Law Enforcement in American Cinema, 1894–1952
About the Book
Widespread law enforcement or formal policing outside of cities appeared in the early 20th century around the same time the early film industry was developing—the two evolved in tandem, intersecting in meaningful ways. Much scholarship has focused on portrayals of the criminal in early American cinema, yet little has been written about depictions of the criminal’s antagonist. This history examines how different on-screen representations shifted public perception of law enforcement—initially seen as a suspicious or intrusive institution, then as a power for the common good.
About the Author(s)
George Beck (Ph.D., History & Culture, Drew University) is a police sergeant, award-winning journalist, editor-in-chief of Blue Magazine and an adjunct professor at Fairleigh Dickinson University and the College of Saint Elizabeth. He lives in New Jersey.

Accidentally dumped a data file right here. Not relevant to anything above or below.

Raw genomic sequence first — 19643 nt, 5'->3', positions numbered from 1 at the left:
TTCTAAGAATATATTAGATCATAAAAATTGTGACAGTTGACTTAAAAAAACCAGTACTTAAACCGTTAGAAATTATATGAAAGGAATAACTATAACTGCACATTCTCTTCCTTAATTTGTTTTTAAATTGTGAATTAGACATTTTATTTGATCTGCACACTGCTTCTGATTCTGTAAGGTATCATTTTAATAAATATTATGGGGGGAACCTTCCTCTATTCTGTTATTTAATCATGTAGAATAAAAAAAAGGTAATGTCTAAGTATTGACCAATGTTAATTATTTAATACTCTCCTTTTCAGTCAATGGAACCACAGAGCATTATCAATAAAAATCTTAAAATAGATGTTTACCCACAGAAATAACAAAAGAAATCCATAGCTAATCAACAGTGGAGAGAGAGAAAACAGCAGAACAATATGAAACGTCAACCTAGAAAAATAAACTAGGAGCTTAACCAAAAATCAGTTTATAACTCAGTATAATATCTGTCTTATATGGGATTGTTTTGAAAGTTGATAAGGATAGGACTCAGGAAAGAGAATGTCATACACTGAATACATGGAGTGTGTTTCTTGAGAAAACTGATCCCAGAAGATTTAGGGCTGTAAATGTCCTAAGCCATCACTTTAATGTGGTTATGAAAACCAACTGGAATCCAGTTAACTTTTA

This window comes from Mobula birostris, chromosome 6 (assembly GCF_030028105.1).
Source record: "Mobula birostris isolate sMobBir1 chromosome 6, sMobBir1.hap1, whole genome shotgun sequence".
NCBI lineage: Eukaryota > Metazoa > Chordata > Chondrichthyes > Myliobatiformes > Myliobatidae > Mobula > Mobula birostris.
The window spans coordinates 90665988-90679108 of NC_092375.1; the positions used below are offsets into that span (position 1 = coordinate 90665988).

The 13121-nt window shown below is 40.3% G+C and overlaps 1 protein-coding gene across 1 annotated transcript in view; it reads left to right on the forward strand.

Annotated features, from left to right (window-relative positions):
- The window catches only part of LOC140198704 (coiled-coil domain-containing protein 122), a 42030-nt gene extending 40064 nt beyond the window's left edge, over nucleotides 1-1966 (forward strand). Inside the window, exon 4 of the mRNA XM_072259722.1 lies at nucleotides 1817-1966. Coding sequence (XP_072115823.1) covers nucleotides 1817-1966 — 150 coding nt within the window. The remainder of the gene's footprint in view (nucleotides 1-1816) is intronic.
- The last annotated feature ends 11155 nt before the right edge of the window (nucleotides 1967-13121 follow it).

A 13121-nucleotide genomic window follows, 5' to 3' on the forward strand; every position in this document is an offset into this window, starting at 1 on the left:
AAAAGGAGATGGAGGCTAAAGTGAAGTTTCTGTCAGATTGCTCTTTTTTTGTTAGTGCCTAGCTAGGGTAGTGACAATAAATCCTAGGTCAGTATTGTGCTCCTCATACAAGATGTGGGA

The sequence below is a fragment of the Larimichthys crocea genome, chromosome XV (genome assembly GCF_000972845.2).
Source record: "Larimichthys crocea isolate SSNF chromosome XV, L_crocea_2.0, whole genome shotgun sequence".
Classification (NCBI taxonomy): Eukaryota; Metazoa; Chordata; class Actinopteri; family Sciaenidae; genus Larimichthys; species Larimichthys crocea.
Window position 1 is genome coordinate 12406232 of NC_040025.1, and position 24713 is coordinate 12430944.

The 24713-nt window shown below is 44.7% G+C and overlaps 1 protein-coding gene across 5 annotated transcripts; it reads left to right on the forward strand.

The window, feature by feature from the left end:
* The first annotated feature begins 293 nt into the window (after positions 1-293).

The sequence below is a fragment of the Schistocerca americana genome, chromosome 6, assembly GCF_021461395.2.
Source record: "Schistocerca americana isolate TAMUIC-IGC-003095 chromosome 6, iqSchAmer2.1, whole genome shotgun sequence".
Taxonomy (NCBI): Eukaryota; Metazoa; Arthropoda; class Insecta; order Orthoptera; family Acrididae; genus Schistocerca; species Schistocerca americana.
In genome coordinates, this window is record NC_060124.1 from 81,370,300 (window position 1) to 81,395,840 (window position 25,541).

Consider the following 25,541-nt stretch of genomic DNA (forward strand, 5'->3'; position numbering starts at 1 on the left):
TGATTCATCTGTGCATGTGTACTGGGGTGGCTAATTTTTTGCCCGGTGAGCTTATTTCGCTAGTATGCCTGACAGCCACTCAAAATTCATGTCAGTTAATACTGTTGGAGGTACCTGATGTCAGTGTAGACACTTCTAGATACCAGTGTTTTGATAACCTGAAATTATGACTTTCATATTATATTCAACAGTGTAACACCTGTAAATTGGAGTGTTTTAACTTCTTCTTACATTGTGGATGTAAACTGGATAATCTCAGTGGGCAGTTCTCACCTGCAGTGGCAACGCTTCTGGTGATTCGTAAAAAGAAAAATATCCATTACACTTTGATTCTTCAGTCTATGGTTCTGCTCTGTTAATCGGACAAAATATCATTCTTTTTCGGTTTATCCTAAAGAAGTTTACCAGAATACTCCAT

Format: softcover (6 x 9)
Bibliographic Info: filmography, notes, bibliography, index
Copyright Date: 2020
Table of Contents
I. Early Twentieth-Century Law Enforcement and Cinema 17
II. Just the Facts: The Police in Short Early Silent-Era Film 34
III. Cops in Silent-Era Feature Film: Traffic in Souls (1913), Easy Street (1917) and Cops (1922) 65
IV. Enforcing the Law in the “Talkies” 82
V. Shadows of Law Enforcement in Film Noir 103
Coda: Law Enforcement in Early Twentieth-Century Film: From a Subject of Suspicion to a Power for the Common Good 122
Chapter Notes 137